[SOLVED] Re: Auth user with postgresql
gt0057 at gmail.com
Wed Feb 22 22:33:05 UTC 2012
Thanks to everyone who helped me to solve the problem.
I tried with these three solutions and they worked perfectly.
PHP and Postgresql
$pass =crypt($password, '$1$')
UPDATE usertable SET pwd='$pass' WHERE user='$user';
UPDATE usertable SET pwd=crypt('mypass', gen_salt('md5')) WHERE user='username';
postgres_query "SELECT user FROM usertable WHERE user=$user AND
2012/2/22 Edho Arief <edho at myconan.net>:
> On Wed, Feb 22, 2012 at 9:03 AM, Max <nginxyz at mail.ru> wrote:
>> No, they are not, because PHP and Python are using invalid salts, despite
>> the fact that they shouldn't. Each value in the 0-63 range is represented
>> by a printable salt character in the "./0-9A-Za-z" range. You are using an
>> invalid salt character ('$'), which the Postgresql crypt() function silently
>> maps to value 0, which is represented by the character '.' in the salt, so
>> your '1$2NVPu8Urs82' hash is actually the result of crypt('multilab', '1.'),
>> but with the original invalid salt '1$' prepended.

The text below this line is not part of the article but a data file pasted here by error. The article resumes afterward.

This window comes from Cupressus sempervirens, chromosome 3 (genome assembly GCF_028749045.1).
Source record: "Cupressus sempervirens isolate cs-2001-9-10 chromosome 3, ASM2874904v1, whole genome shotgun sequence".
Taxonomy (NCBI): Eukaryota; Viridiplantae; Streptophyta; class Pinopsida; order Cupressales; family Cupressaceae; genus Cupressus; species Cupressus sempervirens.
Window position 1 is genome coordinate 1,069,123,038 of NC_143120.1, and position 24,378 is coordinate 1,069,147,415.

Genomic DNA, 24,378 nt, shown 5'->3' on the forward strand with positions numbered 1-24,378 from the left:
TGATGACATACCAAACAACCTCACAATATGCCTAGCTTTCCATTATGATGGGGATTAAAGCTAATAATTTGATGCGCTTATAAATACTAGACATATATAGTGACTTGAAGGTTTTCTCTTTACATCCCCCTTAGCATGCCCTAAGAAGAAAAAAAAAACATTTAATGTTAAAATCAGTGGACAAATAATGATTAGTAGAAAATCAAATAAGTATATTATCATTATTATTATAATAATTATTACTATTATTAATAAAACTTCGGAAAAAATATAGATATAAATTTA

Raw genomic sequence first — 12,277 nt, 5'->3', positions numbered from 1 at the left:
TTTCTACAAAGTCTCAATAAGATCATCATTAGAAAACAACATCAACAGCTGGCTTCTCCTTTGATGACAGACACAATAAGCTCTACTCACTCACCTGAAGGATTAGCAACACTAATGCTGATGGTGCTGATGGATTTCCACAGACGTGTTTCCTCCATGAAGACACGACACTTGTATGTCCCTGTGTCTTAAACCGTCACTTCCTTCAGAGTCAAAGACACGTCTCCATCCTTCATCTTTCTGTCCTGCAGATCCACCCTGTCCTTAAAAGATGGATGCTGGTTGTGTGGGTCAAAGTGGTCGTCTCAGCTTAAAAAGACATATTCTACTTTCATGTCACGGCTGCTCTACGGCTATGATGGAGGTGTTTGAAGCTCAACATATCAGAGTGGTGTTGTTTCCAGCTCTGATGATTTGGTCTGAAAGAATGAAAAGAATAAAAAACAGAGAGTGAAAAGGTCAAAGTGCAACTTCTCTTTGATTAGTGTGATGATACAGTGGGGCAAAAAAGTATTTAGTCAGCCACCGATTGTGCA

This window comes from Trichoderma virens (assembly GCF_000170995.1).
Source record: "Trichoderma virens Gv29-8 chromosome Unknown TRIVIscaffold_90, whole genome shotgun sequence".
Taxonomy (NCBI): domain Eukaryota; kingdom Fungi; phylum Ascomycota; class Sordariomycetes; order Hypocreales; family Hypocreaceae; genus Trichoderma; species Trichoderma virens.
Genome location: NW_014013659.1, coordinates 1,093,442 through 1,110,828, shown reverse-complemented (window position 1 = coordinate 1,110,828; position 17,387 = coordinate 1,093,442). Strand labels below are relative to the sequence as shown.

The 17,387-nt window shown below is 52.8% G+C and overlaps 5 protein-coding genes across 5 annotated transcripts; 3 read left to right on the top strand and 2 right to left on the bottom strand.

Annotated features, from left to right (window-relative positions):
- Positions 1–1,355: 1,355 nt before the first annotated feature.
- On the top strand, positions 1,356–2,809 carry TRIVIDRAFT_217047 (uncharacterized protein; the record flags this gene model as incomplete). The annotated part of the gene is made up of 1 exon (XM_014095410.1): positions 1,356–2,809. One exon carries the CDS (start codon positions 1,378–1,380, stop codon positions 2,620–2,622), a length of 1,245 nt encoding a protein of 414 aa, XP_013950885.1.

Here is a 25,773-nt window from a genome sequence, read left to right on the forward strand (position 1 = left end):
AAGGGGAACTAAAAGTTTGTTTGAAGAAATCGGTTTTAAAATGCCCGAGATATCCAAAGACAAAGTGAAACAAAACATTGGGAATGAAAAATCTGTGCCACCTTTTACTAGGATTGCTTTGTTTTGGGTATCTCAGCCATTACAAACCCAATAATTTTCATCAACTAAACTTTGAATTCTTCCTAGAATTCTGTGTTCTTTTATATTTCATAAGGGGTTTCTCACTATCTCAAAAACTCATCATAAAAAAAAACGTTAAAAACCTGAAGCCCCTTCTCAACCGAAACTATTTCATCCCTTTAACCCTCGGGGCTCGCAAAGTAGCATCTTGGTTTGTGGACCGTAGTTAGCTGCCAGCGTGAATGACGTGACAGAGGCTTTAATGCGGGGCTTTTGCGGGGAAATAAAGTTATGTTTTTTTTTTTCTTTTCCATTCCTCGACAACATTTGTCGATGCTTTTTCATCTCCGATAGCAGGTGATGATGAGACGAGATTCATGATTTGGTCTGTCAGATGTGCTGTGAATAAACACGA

>> According to the official PHP documentation, the PHP crypt() function
>> should fail if the salt contains at least one invalid character, but
>> it obviously doesn't, so you should make sure to verify the salt
>> validity before calling the crypt() function.
>> If your users are likely to have usernames that contain characters
>> other than "./0-9A-Za-z", then you should use the Postgresql function
>> gen_salt() instead of substr($user, 1, 2) when setting passwords:
>> postgres_query "UPDATE usertable SET pwd=crypt($pass, gen_salt('des'))
>> WHERE user=$user";
> Don't forget that des password hashing is limited to 8 characters.
> Anything beyond that is ignored.
> $ echo '<?php echo crypt("12345678", "ad")."\n" ?>' | php
> $ echo '<?php echo crypt("123456789", "ad")."\n" ?>' | php
> It's better to use something more modern like bcrypt (gen_salt('bf',
> 8) in postgresql). If you want to hash it in php, import phpass
> PasswordHash to get the gen_salt equivalent function since php doesn't
> seem to provide any.
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